"Oh, look," said Emery as she and her brother, Ezra, toured Independence Hall with their family. She pointed to a plaque on the wall. "Philadelphia, the city of brotherly love," she read aloud. "I wonder why it's called that." "The city was founded by a man named William Penn," said Dad. "He was a devout Christian who started the settlement in this area as a kind of experiment in holy living. Peace, goodwill, and brotherly love were to be extended to everybody." Ezra nodded. "My class learned about William Penn in school." "Mine did too," said Emery. "I remember that William Penn was especially concerned about Indians being treated fairly." "Native Americans," Ezra corrected her. "Right. Native Americans," said Emery. "They trusted William Penn, and he trusted them too. When they promised to do something, they believed each other." "Yes," said Dad, "and for the most part, both he and the Native Americans were dependable--they kept the promises they made." Dad smiled at the kids. "I know of some even

  • The Sacrifice

    The Sacrifice


    "What's the matter, Kinsley?" Mom asked, surprised to see her youngest child in tears in front of the television. "A bear killed the girl's dog," Kinsley sobbed. Mom put an arm around her. "Oh, honey, it's just a movie. It didn't really happen." Kinsley sniffed. "But it was so sad! It was a story about a girl named Mia. When she got in trouble for disobeying her parents, she decided to run away. She took her dog, Tucker, and went deep into the woods. As they were walking along the path, an angry bear charged out at them. Mia tried to get away, but the bear was too fast. It almost caught her, but then Tucker rushed over and attacked it. Then the bear went after Tucker and and killed him!" Kinsley started crying again. "If only Mia hadn't gone off alone in the woods! Then that wouldn't have happened." Mom gave Kinsley a hug. "What a sad story with a sad ending. Mia ran away from home, and Tucker sacrificed his life for her--the dog loved her that much." She wiped a tear from Kinsley's cheek. "Did you know t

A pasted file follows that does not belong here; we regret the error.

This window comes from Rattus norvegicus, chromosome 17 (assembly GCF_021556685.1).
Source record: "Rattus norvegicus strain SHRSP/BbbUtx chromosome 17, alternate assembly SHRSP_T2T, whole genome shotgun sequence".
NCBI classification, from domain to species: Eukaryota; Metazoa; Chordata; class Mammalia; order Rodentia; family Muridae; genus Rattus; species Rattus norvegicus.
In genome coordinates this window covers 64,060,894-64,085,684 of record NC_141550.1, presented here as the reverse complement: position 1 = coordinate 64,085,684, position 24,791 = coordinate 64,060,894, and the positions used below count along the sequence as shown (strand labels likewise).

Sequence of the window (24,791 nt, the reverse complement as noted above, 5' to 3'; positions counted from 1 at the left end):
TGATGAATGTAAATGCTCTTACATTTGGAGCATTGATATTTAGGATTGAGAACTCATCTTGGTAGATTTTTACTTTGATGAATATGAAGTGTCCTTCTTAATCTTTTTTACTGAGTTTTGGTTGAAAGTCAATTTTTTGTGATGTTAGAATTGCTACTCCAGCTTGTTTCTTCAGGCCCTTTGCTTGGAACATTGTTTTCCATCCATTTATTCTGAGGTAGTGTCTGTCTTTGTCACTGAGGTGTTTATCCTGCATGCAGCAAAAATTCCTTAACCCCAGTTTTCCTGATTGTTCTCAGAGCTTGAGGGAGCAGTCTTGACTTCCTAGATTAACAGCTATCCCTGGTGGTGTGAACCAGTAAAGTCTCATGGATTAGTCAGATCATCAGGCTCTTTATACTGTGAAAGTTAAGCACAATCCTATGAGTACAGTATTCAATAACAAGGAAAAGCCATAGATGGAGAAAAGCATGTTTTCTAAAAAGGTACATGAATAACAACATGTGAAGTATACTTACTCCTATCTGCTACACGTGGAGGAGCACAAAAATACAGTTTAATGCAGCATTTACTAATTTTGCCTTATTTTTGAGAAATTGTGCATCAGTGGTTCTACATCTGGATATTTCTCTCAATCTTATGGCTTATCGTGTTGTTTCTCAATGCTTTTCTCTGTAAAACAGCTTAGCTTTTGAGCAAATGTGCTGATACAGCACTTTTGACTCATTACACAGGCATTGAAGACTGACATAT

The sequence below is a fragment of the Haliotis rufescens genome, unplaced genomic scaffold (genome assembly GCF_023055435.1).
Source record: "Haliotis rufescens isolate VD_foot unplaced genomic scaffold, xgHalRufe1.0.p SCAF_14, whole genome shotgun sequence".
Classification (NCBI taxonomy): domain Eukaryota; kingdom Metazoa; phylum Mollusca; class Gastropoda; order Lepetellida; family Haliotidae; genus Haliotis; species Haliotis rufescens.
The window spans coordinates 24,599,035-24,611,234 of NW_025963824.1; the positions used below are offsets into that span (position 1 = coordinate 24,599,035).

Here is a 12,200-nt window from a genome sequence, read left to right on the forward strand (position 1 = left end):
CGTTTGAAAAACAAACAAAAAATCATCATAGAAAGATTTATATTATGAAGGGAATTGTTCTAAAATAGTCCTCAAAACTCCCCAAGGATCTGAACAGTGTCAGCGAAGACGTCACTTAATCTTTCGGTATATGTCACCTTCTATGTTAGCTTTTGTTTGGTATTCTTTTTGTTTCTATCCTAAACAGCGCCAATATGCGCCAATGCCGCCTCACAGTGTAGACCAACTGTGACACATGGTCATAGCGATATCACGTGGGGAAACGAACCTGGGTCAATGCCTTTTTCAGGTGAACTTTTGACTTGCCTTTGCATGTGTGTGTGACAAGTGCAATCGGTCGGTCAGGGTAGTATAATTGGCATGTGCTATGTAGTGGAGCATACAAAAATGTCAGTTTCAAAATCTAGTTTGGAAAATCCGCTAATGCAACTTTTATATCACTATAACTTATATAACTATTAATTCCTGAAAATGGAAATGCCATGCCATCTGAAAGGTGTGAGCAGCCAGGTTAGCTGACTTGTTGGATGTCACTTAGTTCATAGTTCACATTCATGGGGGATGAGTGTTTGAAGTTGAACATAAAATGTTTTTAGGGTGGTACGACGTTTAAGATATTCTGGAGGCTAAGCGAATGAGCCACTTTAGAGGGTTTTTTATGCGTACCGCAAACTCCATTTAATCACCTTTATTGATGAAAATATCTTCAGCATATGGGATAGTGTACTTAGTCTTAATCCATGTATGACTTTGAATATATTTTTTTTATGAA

• Christ, Our Food and Salvation

    Christ, Our Food and Salvation


    Julie's stomach grumbled. It felt like it had been ages since she'd had a bite of food. "Mom, can I have a snack?" she called out. "You just ate lunch. Why do you need a snack?" Mom called back from the dining room where she was cleaning. "That was hours ago!" Julie said. "I'm hungry again." "All right, you can have some fruit snacks. They're in the pantry." Julie hopped up and flew over to the pantry. She grabbed two bags of fruit snacks and went back to the couch. "One bag, please, Julie," Mom called from the dining room. "How did you know?" Julie called back, returning a fruit snack package to the pantry. "Moms have their ways," Mom replied. At dinner, Julie wolfed her food down quickly, then helped herself to seconds. "You must be hungry, Julie," Dad said, eyeing her. "You should have seen her earlier today," said Mom. "I'll die without food!" Julie replied. Dad chuckled. "You're right. None of us can live without food. You know, that reminds me of the meal we had at church on Sund

  • Dont Be a Chicken

    Don't Be a Chicken


    Nolan and Liza followed their grandfather into the chicken yard. "These birds are ready for their dinner," said Grandpa as the chickens clucked loudly. Nolan threw out a handful of grain, and the chickens scrambled to pick it up in their beaks and gulp it down. One of the chickens was having a hard time getting any food. Every time it tried to eat, it was pecked by the others. "Look, Grandpa!" Nolan pointed to a small red spot on the chicken's neck. "That chicken is hurt!" Just then, a big hen jabbed the sore, making it even larger. Grandpa picked up the hurting chicken. "Come on, Dixie," he said. "We'll separate you from the others until your neck heals." Nolan and Liza followed as Grandpa carried the squawking bird to the barn. "Why do the other chickens peck at this one?" asked Liza. "It's typical chicken behavior called a pecking order," answered Grandpa. "Bigger, stronger chickens eat their food first and often pick on other chickens that are hurt or different from the rest." "That's mean!" said Liz